Now at ninety-seven, he finally has admitted that is a load of crap.
Decca Aitkenhead of the Guardian wrote of her last interview with him in 2008:
Lovelock’s parting words last time we met were: “Enjoy life while you can. Because if you’re lucky, it’s going to be 20 years before it hits the fan.” It was early 2008, and the distinguished scientist was predicting imminent and irreversible global warming, which would soon make large parts of the planet uninhabitably hot or put them underwater. The fashionable hope that windfarms or recycling could prevent global famine and mass migration was, he assured me, a fantasy; it was too late for ethical consumption to save us. Before the end of this century, 80% of the world’s population would be wiped out.Eight years later, his tune is changed. She reported on her recent visit with him:
He now says: “Anyone who tries to predict more than five to 10 years is a bit of an idiot, because so many things can change unexpectedly.” But isn’t that exactly what he did last time we met? “I know,” he grins teasingly. “But I’ve grown up a bit since then.”
Lovelock now believes that “CO2 is going up, but nowhere near as fast as they thought it would. The computer models just weren’t reliable. In fact,” he goes on breezily, “I’m not sure the whole thing isn’t crazy, this climate change. You’ve only got to look at Singapore. It’s two-and-a-half times higher than the worst-case scenario for climate change, and it’s one of the most desirable cities in the world to live in.”I should be clever and write the reports of Earth's demise were premature. But my religion teaches world without end, amen.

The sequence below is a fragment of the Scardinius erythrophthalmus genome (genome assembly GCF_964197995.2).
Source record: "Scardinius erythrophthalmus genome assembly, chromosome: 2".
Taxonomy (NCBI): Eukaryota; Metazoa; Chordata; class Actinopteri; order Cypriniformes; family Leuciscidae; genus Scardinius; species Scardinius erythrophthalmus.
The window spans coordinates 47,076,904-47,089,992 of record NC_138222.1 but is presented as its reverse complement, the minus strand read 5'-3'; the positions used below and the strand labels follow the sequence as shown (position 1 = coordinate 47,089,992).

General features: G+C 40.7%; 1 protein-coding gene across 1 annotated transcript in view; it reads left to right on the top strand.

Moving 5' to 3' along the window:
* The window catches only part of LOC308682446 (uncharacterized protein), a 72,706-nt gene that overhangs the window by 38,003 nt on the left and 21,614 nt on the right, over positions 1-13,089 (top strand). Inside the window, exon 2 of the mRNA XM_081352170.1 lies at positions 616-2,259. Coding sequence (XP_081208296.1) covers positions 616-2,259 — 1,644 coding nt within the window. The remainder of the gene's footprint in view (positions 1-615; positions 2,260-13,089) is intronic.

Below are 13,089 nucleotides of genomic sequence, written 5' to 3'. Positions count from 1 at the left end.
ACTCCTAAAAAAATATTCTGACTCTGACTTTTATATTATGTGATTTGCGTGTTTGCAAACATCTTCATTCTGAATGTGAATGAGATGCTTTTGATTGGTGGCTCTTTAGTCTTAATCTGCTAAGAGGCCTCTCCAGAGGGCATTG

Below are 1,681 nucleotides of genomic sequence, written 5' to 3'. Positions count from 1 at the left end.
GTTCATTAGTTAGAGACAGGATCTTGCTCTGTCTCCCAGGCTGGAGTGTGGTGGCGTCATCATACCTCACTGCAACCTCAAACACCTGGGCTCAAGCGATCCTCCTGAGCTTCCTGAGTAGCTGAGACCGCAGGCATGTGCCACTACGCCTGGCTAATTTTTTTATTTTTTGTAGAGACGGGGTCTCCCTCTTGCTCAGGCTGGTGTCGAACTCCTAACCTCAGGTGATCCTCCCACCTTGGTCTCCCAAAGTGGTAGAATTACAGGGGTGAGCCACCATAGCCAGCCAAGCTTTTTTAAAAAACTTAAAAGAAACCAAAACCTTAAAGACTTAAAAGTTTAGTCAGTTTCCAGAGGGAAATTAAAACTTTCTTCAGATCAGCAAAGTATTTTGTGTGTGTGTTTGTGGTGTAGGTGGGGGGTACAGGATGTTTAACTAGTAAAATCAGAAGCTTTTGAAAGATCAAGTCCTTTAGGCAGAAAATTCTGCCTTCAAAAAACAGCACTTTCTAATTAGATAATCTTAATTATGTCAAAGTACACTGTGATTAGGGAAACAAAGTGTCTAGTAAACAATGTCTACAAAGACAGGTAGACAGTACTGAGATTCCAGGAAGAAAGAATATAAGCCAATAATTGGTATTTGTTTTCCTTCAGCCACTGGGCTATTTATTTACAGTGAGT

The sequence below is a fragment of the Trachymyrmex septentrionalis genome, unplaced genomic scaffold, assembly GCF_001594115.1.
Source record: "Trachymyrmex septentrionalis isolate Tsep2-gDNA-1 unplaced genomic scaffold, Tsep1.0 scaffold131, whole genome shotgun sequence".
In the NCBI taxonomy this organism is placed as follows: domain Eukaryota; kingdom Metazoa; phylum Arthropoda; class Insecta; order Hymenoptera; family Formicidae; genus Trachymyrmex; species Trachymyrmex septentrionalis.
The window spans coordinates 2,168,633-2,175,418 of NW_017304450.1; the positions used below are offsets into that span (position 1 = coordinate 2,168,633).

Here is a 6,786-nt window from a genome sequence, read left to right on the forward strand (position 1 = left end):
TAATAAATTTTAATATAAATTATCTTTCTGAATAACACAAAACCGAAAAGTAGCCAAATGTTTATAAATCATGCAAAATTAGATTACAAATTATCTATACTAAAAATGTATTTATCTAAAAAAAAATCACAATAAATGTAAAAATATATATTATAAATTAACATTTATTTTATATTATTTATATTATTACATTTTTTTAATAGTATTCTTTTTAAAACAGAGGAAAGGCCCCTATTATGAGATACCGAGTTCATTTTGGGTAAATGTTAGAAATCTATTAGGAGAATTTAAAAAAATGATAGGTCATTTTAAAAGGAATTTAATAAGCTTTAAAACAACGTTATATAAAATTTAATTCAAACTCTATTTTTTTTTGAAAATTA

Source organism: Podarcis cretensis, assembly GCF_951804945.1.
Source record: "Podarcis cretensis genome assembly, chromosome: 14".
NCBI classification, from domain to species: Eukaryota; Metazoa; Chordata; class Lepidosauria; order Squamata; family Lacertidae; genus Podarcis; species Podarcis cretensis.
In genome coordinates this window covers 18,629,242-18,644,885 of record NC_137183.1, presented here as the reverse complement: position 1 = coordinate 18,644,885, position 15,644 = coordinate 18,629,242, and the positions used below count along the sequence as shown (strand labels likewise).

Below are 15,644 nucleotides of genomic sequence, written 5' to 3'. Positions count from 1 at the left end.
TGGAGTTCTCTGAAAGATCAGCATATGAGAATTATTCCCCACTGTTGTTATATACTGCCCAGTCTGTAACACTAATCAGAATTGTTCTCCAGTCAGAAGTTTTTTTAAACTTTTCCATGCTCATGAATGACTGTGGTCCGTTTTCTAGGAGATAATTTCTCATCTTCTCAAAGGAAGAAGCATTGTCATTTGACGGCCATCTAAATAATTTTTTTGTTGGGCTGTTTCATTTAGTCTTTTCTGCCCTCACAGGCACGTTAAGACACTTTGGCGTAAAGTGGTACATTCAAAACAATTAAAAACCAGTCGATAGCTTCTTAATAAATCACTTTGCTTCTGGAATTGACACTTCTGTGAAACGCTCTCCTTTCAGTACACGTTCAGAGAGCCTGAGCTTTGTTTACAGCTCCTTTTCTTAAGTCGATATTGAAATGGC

Which is why I doubted this nonsense. And it ain't science:
Lovelock maintains that, unlike most environmentalists, he is a rigorous empiricist, but it is manifestly clear that he enjoys maddening the green movement. “Well, it’s a religion, really, you see. It’s totally unscientific.” He was once invited to Buckingham Palace, where he told Princess Anne: “Your brother nearly killed me.” Having read that Prince Charles had installed grass-burning boilers at Highgrove, Lovelock had tried one in his house. “It’s supposed to smoulder and keep the place warm; but it doesn’t, because it goes out, and clouds and clouds of smoke come out.” He giggles. “Princess Anne thought this was hilariously funny.”
Lovelock had been trying to heat his old mill in Devon, where he lived for more than 35 years, inventing contraptions in a workshop that resembled a Doctor Who set. He and his wife recently packed up his life’s work and downsized to a remote cottage on Chesil Beach in Dorset, after the bill to heat the mill for just six months hit £6,000. “I remember George Monbiot took me up on it and wrote that it was impossible, that I had to be lying. But I wasn’t lying, I’ve got the figures.” Monbiot doesn’t quite accuse him of lying, in fairness; just of “talking rubbish” and “making wild statements”. In any case, he says that in the US he found he could heat a house for six months, in temperatures of -20C (-4F), for just £60. As a result, he has withering contempt for environmentalists’ opposition to fracking. “You see, gas in America is incredibly cheap, because of fracking,” he says. But what about the risk of triggering earthquakes? He rolls his eyes.One note, the Left opposes fracking not because of the environment but because it hurts the Saudis. One of the craziest truths is that Saudi money funds lefty universities and of course, Hillary Clinton.
He went on about how robots will take over the world. Meh. That's a pretty mainstream position, and I have my doubts. I always do.
Nice to see the world's top climate scientist has his doubts now, to.
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